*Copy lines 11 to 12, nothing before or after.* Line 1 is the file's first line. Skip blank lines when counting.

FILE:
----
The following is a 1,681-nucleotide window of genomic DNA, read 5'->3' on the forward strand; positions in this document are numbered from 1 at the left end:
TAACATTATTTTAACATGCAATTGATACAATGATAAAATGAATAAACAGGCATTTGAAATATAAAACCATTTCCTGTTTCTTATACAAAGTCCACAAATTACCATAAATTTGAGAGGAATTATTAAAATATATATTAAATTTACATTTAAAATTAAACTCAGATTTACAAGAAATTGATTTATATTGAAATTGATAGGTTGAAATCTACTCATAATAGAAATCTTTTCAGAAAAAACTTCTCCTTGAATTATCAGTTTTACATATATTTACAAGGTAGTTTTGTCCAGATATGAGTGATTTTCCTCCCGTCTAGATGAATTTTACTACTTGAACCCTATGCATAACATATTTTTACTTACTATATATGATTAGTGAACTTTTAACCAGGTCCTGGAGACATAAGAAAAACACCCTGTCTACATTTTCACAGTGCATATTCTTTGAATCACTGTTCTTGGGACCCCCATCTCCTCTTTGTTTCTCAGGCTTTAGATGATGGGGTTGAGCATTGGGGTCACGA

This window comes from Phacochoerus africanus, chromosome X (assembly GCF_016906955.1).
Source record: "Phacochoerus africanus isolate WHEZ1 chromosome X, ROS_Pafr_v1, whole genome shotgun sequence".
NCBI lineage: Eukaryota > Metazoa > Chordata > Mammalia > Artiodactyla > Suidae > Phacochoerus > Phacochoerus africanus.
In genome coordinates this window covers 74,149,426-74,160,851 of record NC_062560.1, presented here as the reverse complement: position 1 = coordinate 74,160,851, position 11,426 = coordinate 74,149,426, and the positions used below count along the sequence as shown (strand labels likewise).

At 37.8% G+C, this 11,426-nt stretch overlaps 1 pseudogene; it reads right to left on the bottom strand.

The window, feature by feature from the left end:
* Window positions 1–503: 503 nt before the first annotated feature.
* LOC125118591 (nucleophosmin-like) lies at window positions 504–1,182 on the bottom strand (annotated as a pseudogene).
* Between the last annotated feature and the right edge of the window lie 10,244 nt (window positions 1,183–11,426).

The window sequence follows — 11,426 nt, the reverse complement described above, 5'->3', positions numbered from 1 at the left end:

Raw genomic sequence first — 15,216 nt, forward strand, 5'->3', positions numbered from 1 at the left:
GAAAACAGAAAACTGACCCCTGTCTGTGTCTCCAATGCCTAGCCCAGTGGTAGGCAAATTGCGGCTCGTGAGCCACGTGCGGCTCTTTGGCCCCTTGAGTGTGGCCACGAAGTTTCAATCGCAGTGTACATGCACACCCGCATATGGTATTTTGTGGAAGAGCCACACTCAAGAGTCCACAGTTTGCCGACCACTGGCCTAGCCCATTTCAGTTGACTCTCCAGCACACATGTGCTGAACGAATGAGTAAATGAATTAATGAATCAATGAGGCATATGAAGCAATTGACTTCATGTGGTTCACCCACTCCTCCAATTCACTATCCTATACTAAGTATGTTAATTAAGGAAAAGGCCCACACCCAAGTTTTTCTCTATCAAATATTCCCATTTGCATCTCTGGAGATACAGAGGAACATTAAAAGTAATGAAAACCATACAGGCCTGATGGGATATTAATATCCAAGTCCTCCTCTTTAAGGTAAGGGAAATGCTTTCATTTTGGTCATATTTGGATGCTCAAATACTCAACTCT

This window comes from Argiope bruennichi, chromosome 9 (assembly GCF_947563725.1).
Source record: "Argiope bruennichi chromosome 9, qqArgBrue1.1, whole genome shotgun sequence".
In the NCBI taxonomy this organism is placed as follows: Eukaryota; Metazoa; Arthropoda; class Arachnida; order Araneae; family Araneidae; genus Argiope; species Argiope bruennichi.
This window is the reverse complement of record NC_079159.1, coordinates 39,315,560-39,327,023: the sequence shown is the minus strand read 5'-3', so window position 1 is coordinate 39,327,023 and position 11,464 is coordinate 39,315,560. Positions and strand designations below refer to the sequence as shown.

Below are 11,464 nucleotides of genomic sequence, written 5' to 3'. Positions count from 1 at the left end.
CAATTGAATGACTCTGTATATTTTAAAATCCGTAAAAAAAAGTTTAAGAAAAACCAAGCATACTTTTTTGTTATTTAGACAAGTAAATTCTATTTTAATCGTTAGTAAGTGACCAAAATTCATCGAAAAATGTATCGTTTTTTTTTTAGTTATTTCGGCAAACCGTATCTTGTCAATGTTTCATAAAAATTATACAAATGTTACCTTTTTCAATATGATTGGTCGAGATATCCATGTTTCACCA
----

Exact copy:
* Between the last annotated feature and the right edge of the window lie 10,244 nt (window positions 1,183–11,426).

The window sequence follows — 11,426 nt, the reverse complement described above, 5'->3', positions numbered from 1 at the left end: